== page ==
Tutorials and seminars are key in improving your written and oral communication skills through group discussions, essay-writing, and presentations. 

You are assigned an Academic Advisor who takes a friendly interest in your progress, and can advise you on selecting course units and career opportunities.

Coursework and assessment

The way that you study and are assessed will depend on which course units you choose. Our methods are designed to promote in-depth learning and understanding, including: 

  • essays, coursework, and other mid-term evaluations; 
  • dissertations; 
  • presentations; 
  • group projects; 
  • exams.

Course content for year 1

Year 1 gives you a broad introduction to Economics and Social Sciences. This will help you decide what to study in Years 2 and 3.

In Year 1, you would take 120 credits overall made up of:

  • 40 credits of Economics;
  • 20 credits of either Introductory or Advanced Mathematics/Statistics (depending on your A-level qualifications or equivalent);
  • 10 credits of an introductory unit in Social Sciences;
  • 40 credits from a list of Social Sciences optional units;
  • Remaining 10 credits from Economics or Social Sciences, or Study Skills.

At the end of your Year 1, you would have an option to switch to a different pathway.

Course units for year 1

The course unit details given below are subject to change, and are the latest example of the curriculum available on this course of study.

TitleCodeCredit ratingMandatory/optional
Power and Value: Perspectives from Social Sciences SOCS15001 10 Mandatory

Course content for year 2

In Year 2 you study your chosen pathway in depth and take 120 credits over the year.

Single pathway

If you specialise in one pathway, you can take a maximum of 80 credits in that single pathway and up to 40 credits from other pathways from the BA(Econ).

Joint pathway

If you specialise on a joint pathway, you also take a maximum of 80 credits in any one pathway, but you have the freedom to split these between the two disciplines depending on what you would like to study.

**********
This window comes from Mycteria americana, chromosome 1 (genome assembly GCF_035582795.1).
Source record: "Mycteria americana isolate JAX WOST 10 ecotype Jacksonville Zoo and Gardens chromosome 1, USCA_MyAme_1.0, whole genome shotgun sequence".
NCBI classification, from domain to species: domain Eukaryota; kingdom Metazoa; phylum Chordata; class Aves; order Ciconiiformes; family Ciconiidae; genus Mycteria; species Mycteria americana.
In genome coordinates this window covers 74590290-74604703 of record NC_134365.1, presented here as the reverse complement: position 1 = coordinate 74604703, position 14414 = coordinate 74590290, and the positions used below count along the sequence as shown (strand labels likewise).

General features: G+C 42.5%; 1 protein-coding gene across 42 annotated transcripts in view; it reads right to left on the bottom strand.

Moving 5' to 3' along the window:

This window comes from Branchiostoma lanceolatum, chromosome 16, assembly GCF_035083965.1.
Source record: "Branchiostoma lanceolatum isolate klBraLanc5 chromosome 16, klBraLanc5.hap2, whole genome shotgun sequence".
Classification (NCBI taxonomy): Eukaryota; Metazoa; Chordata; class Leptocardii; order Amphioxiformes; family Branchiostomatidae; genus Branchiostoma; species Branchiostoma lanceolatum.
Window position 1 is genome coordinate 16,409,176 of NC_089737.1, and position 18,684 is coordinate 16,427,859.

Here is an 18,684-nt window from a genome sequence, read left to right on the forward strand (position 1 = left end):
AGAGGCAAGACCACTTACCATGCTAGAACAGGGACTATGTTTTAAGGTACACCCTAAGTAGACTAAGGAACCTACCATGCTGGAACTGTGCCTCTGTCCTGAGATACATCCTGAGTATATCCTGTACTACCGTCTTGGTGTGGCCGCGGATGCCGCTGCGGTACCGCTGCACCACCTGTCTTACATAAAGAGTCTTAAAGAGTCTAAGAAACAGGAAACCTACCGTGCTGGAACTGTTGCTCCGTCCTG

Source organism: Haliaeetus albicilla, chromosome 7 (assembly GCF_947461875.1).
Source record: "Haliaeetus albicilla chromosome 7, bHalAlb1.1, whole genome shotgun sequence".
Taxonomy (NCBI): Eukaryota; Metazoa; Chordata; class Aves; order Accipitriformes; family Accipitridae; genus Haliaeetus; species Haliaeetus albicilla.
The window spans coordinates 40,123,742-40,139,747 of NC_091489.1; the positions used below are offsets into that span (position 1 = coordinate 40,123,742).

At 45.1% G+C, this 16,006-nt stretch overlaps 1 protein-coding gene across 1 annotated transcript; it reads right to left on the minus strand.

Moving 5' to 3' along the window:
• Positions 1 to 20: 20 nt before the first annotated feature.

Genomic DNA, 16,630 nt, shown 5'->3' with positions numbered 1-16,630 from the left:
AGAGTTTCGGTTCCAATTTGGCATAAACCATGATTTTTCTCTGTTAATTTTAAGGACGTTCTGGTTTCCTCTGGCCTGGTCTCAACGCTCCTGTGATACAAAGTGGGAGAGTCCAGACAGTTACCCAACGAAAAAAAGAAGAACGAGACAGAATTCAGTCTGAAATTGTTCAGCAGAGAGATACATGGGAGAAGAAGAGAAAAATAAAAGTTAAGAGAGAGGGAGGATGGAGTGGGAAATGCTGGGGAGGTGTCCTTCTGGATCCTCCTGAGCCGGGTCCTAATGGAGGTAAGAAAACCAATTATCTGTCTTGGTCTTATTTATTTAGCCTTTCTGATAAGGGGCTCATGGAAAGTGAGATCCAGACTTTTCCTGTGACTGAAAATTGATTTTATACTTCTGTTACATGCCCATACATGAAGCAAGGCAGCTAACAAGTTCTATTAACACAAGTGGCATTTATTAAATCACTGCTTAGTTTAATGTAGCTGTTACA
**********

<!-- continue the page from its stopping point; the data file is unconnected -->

To specialise in Development Studies, you will be taking compulsory units in Development Economics, as well as a 20-credit optional Social Sciences unit on a topic of development, such as the Politics of Development or Political and Economic Anthropology (the list is subject to change). You will also be taking compulsory units in Data Analytics which include survey designs and statistical models.

Free choice units

You can also take up to 20 credits from across the University. For example:

Course content for year 3

In Year 3 you take 120 credits depending on your chosen pathway.

Single pathway

If you choose to specialise in a single pathway such as Development Studies, you can take a minimum of 80 credits in that single area and up to 40 credits from other pathways from the BA (Econ).

Joint pathway

If you specialise on a joint pathway, you will choose a selection of modules in each of the two pathways to fulfil your credit requirements. You will also have an option to do a Development Studies Dissertation where you will be working with a supervisor from either Economics, Politics or Sociology to develop your own thesis.

Free choice units

You can also take up to 20 credits from across the University. For example:

Course content for year 4

If completing a year abroad, you will take the Year 3 course content in Year 4.

If you are selected to take up the Professional Experience opportunity in Year 3, then you will take Year 3 course content in Year 4.

Disability support

Practical support and advice for current students and applicants is available from the Disability Advisory and Support Service. Email: